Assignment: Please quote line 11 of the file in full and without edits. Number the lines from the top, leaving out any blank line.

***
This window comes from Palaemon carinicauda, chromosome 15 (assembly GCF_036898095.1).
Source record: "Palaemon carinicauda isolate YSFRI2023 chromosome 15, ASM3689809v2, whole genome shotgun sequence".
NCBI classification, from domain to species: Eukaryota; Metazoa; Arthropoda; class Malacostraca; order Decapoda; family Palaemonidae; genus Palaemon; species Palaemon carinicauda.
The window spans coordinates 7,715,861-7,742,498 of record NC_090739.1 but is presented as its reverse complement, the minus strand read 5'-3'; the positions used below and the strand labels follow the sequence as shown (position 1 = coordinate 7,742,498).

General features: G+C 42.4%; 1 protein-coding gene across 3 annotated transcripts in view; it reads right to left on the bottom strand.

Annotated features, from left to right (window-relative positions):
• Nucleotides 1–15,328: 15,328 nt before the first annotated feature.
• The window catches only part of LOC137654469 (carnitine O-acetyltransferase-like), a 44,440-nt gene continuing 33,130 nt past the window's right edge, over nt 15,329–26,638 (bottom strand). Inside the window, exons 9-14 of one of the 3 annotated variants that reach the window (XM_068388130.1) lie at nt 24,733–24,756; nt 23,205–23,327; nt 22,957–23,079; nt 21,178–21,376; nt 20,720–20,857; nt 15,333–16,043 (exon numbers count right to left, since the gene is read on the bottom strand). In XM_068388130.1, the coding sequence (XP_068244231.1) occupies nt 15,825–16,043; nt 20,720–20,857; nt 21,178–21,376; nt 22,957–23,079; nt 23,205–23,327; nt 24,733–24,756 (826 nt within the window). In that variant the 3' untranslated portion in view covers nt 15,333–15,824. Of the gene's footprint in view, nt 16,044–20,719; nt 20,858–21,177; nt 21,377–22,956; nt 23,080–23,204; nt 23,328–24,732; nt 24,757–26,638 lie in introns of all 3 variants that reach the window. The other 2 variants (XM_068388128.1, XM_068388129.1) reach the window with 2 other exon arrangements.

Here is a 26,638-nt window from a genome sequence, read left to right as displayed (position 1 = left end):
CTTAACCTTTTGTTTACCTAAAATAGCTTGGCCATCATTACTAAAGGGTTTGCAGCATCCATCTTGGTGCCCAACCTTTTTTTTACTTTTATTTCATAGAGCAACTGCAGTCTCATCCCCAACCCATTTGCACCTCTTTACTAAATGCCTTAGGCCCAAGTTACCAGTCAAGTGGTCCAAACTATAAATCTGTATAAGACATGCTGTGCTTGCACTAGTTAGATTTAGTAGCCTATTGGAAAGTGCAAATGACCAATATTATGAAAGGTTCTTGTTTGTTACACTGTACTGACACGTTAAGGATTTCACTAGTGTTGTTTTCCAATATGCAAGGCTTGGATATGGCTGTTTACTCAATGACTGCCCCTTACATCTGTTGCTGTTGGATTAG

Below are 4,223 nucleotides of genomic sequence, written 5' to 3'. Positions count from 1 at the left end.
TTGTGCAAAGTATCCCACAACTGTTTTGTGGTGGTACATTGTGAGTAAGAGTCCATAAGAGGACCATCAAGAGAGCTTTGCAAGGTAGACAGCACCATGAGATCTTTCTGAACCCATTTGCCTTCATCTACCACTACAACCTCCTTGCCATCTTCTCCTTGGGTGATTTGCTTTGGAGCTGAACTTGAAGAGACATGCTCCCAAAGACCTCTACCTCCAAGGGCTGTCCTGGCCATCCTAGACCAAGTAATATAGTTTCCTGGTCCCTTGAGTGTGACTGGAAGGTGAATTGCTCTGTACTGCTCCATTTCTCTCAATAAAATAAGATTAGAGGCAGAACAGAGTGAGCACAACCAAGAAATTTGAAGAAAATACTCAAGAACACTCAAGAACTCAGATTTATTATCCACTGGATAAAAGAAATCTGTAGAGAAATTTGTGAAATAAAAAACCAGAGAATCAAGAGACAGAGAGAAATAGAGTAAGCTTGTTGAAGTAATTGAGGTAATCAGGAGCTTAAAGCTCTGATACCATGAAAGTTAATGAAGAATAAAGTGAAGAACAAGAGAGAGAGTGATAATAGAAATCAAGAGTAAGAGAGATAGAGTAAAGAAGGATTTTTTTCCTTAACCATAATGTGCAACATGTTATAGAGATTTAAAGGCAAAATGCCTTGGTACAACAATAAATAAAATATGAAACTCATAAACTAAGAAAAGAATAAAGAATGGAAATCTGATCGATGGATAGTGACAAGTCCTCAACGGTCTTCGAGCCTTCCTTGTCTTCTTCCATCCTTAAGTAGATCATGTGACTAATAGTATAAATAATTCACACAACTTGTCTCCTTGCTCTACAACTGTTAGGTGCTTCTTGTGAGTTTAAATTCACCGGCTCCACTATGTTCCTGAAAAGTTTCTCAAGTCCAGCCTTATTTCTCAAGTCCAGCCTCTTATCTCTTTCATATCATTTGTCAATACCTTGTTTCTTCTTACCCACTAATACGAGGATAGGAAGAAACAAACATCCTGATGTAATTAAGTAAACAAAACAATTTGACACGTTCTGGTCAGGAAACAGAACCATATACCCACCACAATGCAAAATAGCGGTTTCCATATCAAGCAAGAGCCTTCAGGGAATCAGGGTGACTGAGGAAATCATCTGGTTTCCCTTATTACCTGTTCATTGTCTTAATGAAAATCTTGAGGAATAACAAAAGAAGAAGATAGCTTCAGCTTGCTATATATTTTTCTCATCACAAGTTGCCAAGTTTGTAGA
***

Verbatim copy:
Below are 4,223 nucleotides of genomic sequence, written 5' to 3'. Positions count from 1 at the left end.